You ever go to the gym and notice the guys with huge upper bodies and toothpicks for legs. You don’t want that for you, do you? Do NOT ignore your lower body. Respecting the major compound lower body lifts will not only build your legs, but abs/lower-back and could even help your posture (and make that backside look nice and toned).
First and foremost, we have the…
This is perhaps the most foundational bodybuilding exercise there is. You should really learn this exercise and perform it often. It targets a great deal of your lower body, from your quads to your glutes to your hamstrings, and does it well. You may hear a good deal about it being unsafe/detrimental to your knees, etc. –that’s all bs. Any such claims come from those you do not perform a proper squat. I had an old sports knee injury alleviated from doing squats. You can perform a squat with either dumbbells or barbells without any significant difference.
With the bar racked at upper chest height, and position it high on the back of shoulders and grasp barbell with either a shoulder-width or wide stance depending on preference. Bend knees forward while allowing your hips to bend back behind, keeping your back straight and your knees pointed in the same direction as your feet. Bend until your thighs are at least parallel to the floor. Then extend knees and drive up until legs are straight. Repeat.
Stand with dumbbells grasped at sides. Bend knees forward while allowing your hips to bend back behind, keeping your back straight and your knees pointed in the same direction as your feet. Bend until your thighs are at least parallel to the floor. Then extend knees and drive up until legs are straight. Repeat.
Next we have the:
I love this exercise. It gets my blood pumping and making all sorts of primal noises. Can you think of a better test of strength then picking up the biggest weight you can off the floor? It’s a bodybuilding stalwart for good reason. In addition to targeting many of the same lower body muscles as the squat, the deadlift exerts a huge focus on lower back development. Again, dumbbell or barbell, makes no difference, just do it.
With the bar on the floor, squat down (DO NOT BEND OVER) and grasp bar with shoulder width or slightly wider grip. Your hands should either be both overhand or one overhand, one underhand, whichever you prefer. Lift the bar by extending knees to full extension (much like the squat). Pull shoulders back at the top of the lift if they are rounded. Then return the weight to the ground by squatting down and repeat.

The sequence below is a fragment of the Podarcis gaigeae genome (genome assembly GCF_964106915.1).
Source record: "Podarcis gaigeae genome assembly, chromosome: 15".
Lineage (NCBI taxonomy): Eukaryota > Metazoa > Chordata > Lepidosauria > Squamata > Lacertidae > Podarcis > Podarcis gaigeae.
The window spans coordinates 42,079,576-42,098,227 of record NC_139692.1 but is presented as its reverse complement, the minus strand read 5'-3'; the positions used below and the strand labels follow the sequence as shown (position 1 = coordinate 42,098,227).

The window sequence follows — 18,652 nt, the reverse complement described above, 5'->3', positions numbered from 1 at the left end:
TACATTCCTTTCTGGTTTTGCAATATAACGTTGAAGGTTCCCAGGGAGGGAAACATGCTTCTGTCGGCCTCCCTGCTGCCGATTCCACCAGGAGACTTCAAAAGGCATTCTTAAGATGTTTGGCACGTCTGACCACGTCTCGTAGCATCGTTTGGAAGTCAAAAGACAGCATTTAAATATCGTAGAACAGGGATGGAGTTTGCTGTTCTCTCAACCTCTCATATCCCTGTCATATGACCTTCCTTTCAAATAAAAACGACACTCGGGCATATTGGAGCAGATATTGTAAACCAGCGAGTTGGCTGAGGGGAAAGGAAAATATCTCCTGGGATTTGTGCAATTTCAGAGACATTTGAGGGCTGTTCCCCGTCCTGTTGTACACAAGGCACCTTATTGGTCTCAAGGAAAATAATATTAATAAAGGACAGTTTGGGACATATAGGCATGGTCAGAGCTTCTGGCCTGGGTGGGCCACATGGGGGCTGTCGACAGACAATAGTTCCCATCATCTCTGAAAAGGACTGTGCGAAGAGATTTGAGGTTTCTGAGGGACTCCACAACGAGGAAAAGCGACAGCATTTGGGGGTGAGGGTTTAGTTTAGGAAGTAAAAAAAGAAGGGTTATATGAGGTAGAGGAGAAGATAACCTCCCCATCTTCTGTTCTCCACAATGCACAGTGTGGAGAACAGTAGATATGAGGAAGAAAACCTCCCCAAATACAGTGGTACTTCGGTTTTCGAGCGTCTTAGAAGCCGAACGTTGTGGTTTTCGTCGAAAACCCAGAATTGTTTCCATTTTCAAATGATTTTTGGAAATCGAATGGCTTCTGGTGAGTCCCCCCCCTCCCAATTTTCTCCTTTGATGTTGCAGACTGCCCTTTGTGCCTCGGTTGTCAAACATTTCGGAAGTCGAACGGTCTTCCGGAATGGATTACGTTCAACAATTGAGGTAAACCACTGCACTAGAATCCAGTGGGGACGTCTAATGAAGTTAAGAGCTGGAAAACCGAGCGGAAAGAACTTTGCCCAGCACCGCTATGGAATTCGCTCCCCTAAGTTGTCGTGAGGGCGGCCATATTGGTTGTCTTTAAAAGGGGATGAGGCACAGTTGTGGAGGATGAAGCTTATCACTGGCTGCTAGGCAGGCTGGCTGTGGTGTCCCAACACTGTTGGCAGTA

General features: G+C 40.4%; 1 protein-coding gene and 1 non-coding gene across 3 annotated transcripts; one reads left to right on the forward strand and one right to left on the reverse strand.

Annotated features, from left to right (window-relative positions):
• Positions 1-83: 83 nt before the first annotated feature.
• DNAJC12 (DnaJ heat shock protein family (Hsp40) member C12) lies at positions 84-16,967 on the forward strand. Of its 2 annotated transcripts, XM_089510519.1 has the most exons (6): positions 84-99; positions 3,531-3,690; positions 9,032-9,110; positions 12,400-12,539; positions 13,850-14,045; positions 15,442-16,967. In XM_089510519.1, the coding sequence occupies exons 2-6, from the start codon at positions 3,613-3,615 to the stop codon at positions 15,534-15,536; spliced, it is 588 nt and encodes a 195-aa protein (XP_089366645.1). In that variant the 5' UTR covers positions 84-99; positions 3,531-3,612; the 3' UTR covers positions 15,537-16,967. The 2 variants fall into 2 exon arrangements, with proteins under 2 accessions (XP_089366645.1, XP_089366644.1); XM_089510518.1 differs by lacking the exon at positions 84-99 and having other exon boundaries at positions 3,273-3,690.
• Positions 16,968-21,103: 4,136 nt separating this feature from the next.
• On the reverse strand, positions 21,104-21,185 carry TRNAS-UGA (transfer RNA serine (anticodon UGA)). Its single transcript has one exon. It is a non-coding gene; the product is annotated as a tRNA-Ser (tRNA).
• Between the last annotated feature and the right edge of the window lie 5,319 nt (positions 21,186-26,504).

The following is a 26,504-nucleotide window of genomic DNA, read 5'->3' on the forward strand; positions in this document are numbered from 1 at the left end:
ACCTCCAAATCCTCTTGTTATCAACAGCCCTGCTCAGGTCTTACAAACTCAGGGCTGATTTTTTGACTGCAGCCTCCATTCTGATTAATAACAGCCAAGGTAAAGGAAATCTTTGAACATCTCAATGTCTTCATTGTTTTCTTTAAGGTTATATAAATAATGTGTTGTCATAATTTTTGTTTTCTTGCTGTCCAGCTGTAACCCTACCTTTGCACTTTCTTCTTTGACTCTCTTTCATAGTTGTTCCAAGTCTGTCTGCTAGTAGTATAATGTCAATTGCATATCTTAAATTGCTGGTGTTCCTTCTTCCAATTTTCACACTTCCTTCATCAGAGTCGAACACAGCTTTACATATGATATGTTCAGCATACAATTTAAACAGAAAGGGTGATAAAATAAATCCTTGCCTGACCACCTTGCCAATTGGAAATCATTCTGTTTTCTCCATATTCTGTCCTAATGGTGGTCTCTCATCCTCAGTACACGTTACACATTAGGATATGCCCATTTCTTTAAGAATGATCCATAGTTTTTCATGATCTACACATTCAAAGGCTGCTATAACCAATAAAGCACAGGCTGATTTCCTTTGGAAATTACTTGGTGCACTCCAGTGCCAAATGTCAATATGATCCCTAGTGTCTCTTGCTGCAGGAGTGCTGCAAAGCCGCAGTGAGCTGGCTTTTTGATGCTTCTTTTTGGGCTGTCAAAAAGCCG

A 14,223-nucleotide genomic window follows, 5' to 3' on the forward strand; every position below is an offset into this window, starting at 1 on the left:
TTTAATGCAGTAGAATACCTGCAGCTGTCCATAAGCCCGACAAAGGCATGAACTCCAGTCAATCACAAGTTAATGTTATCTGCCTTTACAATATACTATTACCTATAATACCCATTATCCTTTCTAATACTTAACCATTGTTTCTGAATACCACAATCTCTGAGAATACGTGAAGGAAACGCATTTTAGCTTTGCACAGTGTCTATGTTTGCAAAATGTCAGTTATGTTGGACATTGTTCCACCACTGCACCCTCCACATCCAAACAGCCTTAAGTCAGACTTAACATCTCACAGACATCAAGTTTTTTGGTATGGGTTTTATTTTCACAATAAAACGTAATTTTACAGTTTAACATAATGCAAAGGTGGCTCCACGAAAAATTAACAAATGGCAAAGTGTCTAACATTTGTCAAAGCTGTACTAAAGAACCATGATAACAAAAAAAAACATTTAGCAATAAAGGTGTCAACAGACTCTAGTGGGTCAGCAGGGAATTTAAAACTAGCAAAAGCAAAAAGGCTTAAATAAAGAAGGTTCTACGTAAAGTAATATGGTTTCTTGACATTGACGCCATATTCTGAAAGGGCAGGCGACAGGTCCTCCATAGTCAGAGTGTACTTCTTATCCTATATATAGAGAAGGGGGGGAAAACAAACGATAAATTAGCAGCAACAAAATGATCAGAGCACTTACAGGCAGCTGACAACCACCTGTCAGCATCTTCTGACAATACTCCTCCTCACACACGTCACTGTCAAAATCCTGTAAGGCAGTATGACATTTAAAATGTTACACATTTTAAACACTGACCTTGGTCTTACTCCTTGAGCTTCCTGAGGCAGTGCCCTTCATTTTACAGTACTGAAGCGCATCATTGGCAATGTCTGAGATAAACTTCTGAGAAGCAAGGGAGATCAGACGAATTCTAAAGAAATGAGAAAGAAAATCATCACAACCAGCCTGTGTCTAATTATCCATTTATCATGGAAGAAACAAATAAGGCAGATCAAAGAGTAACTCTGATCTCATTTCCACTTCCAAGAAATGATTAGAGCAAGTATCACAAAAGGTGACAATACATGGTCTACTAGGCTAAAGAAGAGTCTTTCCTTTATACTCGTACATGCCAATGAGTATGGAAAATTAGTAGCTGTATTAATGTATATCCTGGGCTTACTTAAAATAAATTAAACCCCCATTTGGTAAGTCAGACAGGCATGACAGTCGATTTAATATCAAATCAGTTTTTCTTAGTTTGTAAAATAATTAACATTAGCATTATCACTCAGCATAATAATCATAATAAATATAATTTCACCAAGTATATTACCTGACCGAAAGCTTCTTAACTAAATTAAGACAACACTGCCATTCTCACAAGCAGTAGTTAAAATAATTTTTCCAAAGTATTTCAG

Dumbbell deadlift. Squat down and grasp the dumbbells from the floor. You can either use two dumbbells shoulder width apart or one dumbbell in between your legs held by both arms. Extend your knees until your legs are straight just like the squat. Pull shoulders back at the top of the lift if they are rounded. Then return the weight to the ground by squatting down and repeat.
Those are the only two exercises you really need to know about. There are a few useful variations like the front squat or Romanian/stiff-legged deadlift that I may cover in the future, but you can stick to these with no worries.
Many people also like to do an isolation exercises targeting the calves. I myself have tried calf raises and found them ineffective, but you can try them if you wish. I noticed that most people with great calf development are athletes who use those calves often: basketball players, volleyball players, etc. What do they have in common, they JUMP! So if you would like a fun exercise to hit those calves, take a dumbbell in your right hand and hop on your right leg until your can’t jump any more…then switch legs. Then watch your calves explode.
Alright guys, that covers the core lower-body lifts you need to know about. Yeah, I know after you start doing them, you might find those squats and deadlifts to be a pain. They are tough lifts that really tax the body. But after you do them, you feel awesome for quite a while, like you actually did something! And by God, do they work!